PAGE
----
Comparing MetagenomesEdit

To compare entire metagenomes you just need to change the data selection settings. You can select a project tyoe(s) you would like to use (in this case WGS - Fig.7). Hitting compare individually will allow you to choose from metagenomes within a WGS project (in this case cDNA-Plymouth Marine Coastal Lab Coastal Waters project - Fig.7). cDNA-Plymouth Marine Coastal Lab Coastal Waters project contains eight metagenomes and for this example two were chosen. After choosing two metagenomes, you will be able to create trees and barcharts etc. to compare them (Fig.8; Fig.9). Clicking one of the bars in a barchart will allow you to 'drill down' further within the domain (Fig.10).
  • Fig.7 Comparing metagenomes (3). After selecting compare individually (green arrow) and choosing two metagenomes to compare within a project (yellow arrow), you can choose how display the data.Go to
  • Fig.8 This tree is a comparison of the orders found within two different metagenomes (3). It is color coded by phylum.Go to
  • Fig.9 Alternative comparison of metagenomes (3). This barchart gives you a different way to compare two metagenomes. Clicking on one bar will allow you to 'drill down' and further differentiate the data.Go to
  • Fig.10 Phylum distribution (3). Clicking on the domain bacteria in the bar chart from Fig.9, allows you to generate a bar chart comparing the phyla within the domain bacteria found in each metagenome.Go to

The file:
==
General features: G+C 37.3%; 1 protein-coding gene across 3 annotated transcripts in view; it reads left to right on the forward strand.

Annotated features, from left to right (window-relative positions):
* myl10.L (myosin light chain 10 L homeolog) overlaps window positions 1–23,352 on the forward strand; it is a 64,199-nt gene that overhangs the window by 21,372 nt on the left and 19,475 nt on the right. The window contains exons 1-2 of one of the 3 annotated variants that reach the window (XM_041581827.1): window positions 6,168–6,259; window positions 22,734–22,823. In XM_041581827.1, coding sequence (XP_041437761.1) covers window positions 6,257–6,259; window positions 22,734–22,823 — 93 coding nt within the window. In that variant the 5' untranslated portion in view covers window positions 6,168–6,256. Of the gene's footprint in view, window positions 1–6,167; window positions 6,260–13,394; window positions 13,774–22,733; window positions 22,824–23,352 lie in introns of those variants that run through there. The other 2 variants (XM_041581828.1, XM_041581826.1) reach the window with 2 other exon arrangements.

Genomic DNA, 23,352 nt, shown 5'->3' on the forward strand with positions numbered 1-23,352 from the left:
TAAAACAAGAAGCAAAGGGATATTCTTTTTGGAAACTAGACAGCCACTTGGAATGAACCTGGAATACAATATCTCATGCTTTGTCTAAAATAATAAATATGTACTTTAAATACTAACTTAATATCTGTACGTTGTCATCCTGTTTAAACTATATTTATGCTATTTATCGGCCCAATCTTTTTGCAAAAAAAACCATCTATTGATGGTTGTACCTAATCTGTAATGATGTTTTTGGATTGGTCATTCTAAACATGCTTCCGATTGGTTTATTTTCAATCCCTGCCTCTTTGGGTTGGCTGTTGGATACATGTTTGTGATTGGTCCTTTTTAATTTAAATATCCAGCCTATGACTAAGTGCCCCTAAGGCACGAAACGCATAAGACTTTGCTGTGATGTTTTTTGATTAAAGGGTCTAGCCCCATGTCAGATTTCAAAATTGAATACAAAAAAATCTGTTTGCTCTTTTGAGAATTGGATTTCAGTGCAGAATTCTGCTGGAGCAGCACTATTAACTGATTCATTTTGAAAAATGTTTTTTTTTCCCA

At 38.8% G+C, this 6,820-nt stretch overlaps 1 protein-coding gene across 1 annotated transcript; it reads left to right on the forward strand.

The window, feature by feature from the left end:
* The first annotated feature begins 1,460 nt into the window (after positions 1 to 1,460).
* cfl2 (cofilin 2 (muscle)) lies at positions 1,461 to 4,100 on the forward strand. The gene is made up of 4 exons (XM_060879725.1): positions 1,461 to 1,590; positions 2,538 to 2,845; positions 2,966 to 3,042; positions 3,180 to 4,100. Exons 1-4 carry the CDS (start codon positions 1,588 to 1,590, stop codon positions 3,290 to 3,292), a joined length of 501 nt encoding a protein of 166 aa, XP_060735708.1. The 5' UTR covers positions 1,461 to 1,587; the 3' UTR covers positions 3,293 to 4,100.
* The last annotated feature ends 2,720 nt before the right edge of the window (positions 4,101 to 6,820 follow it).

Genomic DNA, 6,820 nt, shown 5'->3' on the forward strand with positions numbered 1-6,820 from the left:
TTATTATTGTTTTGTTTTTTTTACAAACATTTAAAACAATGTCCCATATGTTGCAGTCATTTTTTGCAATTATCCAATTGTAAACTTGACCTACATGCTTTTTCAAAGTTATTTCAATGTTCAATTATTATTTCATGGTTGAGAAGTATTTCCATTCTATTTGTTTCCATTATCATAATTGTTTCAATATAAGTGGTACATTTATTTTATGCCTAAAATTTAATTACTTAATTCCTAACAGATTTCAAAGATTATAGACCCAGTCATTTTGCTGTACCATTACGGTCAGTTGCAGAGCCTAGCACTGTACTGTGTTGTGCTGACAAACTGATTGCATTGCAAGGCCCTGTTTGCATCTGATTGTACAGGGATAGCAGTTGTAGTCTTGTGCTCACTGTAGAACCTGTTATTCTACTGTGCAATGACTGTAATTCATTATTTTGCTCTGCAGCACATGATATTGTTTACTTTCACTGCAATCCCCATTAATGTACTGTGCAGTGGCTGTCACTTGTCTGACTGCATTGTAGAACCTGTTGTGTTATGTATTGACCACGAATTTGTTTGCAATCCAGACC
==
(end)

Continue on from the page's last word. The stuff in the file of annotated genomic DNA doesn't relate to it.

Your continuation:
Related PublicationsEdit

The Metagenome Overview mentioned above also has links to publications that make use of the metagenome data. The overview for the cDNA-Plymouth Marine Coastal Lab Coastal Waters project has two articles linked.
The first paper details the findings of a controlled coastal ocean mesocosm study (4). The authors propose that this study 'confirms the finding of the first published metatranscriptomic studies of marine and soil environments that metatranscriptomics targets highly expressed sequences which are frequently novel' (4).
The second paper presents a study in which DNA and cDNA libraries were constructed from samples taken from a phytoplankton bloom in the English Channel (5). Using this data, the authors were able to find evidence for phosphonoacetate utilization by marine bacteria (5). Based on this data, they cultured potential coral pathgens (Vibrionaceae) and found that they were able to grow using phosphonoacetate as their sole carbon and phosphate source (5). They further stated that their data provided evidence for the use of phoshoacetate by more marine organisms than previously thought (5).


1. MG-RAST for the impatient, MG-RAST,


3. Meyer F et al., (2008)The Metagenomics RAST server – A public resource for the automatic phylogenetic and functional analysis of metagenomes.BMC Bioinformatics, 9:386

4. Gilbert JA et al., (2008) Detection of large numbers of novel sequences in the metatranscriptomes of complex marine microbial communities., PLoS One 3(8): e3042.

5. Gilbert JA et al., (2009) Potential for phosphonoacetate utilization by marine bacteria in temperate coastal waters, Environ Microbiol, 11: 111–125. doi: 10.1111/j.1462-2920.2008.01745.